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The Rookery

2010 September 22
by Caroline Nye Stevens

CNS 2010

209 S. LaSalle St.

Between 1872 and 1884, after the ravages of the Great Chicago Fire, the corner of LaSalle and Adams streets was the popular hangout for politicians and pigeons alike. It was the location of City Hall and a water tank. City Hall was the place where politicians cheated or “rooked” one another, and the water tank was the favored place for birds or “rooks” to roost. Even after City Hall and the water tank were demolished and a building that invoked awe like no other in the city took its place, there was no hope in the building adopting any other name than The Rookery.

The fact that the Rookery looks a lot like a castle, or what in the game of chess is called a “rook,” is probably coincidental. But the carved rooks flanking either side of the building’s main entrance are anything but a coincidence. They were a small joke of John Wellborn Root.  Root and his partner Daniel Hudson Burnham were the architects of the Rookery completed in 1888. Root was the firm’s master craftsman and engineer, and Burnham was their visionary and salesman. For almost twenty years Burnham and Root were an unstoppable team designing 40 buildings of note in Chicago and another 25 across the country. Only a few of their buildings remain standing today and the Rookery is one of the best. Burnham and Root must have thought so too — they kept their offices on the Rookery’s top floor until Root’s untimely death from pneumonia at the age of 41 in 1891, just as the two began their efforts in planning the World’s Columbian Exposition.

They were commissioned to design the building by Peter and Shepard Brooks – East coast developers with a number of prominent structures to their name in Chicago. The speculative office building was developed under the auspices of the Central Safety Deposit Company of which Daniel Burnham was a stockholder. Root designed an impressive 11-story building that was transitional and innovative in both style and structure. It combines some modern ideas of what became the Chicago School (it’s visually divided into thirds, and celebrates its structure) with a more historic interest in lavish ornamentation. Much of the ornament, such as its pinnacles and delicate terra-cotta carvings, looks almost Moorish in design and lends the building an international flare. The Rookery’s structure was also transitional in how Root used both masonry load-bearing techniques (seen on the walls of LaSalle and Adams streets) and experimented with the new technology of an iron frame (seen in the light well, and first two stories along the alley and Quincy Street).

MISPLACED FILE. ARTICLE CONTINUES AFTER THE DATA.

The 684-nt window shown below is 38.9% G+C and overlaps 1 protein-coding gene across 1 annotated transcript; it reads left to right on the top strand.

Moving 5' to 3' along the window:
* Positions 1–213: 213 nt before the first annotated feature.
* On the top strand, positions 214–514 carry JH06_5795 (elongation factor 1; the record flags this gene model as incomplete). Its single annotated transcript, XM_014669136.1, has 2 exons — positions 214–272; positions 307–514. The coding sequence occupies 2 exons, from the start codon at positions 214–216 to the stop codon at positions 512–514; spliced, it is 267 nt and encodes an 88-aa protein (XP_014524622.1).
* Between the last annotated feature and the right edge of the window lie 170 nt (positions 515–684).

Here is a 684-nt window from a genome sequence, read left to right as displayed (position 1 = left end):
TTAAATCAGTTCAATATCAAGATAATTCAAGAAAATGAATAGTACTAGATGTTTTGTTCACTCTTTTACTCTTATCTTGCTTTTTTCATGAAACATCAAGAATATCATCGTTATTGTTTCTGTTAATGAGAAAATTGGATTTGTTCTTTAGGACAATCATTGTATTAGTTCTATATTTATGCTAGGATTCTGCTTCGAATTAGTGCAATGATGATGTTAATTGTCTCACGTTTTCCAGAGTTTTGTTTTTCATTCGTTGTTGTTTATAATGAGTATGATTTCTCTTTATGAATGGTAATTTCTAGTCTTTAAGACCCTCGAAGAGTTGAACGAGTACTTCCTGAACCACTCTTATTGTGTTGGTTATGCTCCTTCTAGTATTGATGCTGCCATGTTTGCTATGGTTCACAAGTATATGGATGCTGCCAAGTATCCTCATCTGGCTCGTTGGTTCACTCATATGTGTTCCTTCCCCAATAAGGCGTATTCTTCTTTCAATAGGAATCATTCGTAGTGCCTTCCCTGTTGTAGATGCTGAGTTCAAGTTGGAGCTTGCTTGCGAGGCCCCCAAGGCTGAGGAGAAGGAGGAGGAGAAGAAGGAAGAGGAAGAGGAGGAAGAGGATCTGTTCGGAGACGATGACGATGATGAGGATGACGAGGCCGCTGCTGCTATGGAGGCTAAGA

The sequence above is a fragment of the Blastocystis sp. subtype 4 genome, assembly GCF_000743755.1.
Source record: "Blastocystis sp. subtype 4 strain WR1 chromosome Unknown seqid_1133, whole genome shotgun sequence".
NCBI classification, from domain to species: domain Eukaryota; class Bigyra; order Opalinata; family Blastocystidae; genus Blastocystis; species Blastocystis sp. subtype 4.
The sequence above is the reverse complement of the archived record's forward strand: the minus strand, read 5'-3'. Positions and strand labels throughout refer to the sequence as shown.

The Rookery is in the shape of a hallowed square surrounding a light-filled inner court – one of Chicago’s greatest interior spaces. This plan allowed all offices to receive natural light and fresh air from either the street or light well – an important attribute in a time when electrical lighting was weak and air conditioning nonexistent. Times changed quickly at the turn of the century, and by 1905 Root’s iron decorative work in the interior court had already gone out of fashion. Frank Lloyd Wright was commissioned to renovate the interior to more modern tastes. He encased most of Root’s ironwork in white marble incised and gilded with a design inspired by one of Root’s Arab motifs surrounding the Rookery’s entrance. Wright also added the hanging prairie style chandeliers and grand geometric urns.

CNS 2010

Over the years the Rookery has continued to evolve. In 1931 it was renovated again, this time in the Art Deco style by William Drummond – who had worked for many years as one of Wright’s chief draftsmen. His elevator doors decorated with stylized rooks survive today. For a number of years the building also went into a period of great disrepair – the light well was even tarred over to protect the interior court from water damage. The building went through an extensive and award winning restoration and renovation under the direction of the McClier architecture firm during the early 1990’s, bringing the Rookery to the grandeur we see it in today.


Interested in learning still more about the Rookery? The current owner’s website contains a thorough history of the building – visit it here. If you want to take a tour of the Rookery, the Chicago Architecture Foundation leads a great one twice a month. Search their tours here. And the doors of the Rookery are open to anybody. Want to take a look? Just walk right in.

2 Responses
  1. September 27, 2010

    I have always wanted to see this building! With YOU!

    • September 27, 2010

      We can trade! I’ll walk you through the Rookery (and more) and you can tour me around (and in if possible) Grand Central Station. That would be so lovely.

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